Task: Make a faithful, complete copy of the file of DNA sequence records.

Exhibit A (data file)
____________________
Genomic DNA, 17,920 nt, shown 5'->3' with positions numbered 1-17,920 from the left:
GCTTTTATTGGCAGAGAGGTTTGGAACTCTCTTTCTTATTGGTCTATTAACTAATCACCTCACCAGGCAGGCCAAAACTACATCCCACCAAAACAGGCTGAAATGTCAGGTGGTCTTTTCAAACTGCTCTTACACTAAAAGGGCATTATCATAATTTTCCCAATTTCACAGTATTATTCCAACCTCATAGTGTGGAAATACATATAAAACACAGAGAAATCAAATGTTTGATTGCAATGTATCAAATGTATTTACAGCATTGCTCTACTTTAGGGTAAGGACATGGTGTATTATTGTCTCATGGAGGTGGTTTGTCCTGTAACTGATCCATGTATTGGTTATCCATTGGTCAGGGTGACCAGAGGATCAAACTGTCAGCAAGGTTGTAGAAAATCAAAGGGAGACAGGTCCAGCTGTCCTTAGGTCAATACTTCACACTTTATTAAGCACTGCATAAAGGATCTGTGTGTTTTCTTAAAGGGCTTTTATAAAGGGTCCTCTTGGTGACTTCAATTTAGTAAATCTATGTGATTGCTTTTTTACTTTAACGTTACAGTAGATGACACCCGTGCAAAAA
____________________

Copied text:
Genomic DNA, 17,920 nt, shown 5'->3' with positions numbered 1-17,920 from the left:
GCTTTTATTGGCAGAGAGGTTTGGAACTCTCTTTCTTATTGGTCTATTAACTAATCACCTCACCAGGCAGGCCAAAACTACATCCCACCAAAACAGGCTGAAATGTCAGGTGGTCTTTTCAAACTGCTCTTACACTAAAAGGGCATTATCATAATTTTCCCAATTTCACAGTATTATTCCAACCTCATAGTGTGGAAATACATATAAAACACAGAGAAATCAAATGTTTGATTGCAATGTATCAAATGTATTTACAGCATTGCTCTACTTTAGGGTAAGGACATGGTGTATTATTGTCTCATGGAGGTGGTTTGTCCTGTAACTGATCCATGTATTGGTTATCCATTGGTCAGGGTGACCAGAGGATCAAACTGTCAGCAAGGTTGTAGAAAATCAAAGGGAGACAGGTCCAGCTGTCCTTAGGTCAATACTTCACACTTTATTAAGCACTGCATAAAGGATCTGTGTGTTTTCTTAAAGGGCTTTTATAAAGGGTCCTCTTGGTGACTTCAATTTAGTAAATCTATGTGATTGCTTTTTTACTTTAACGTTACAGTAGATGACACCCGTGCAAAAA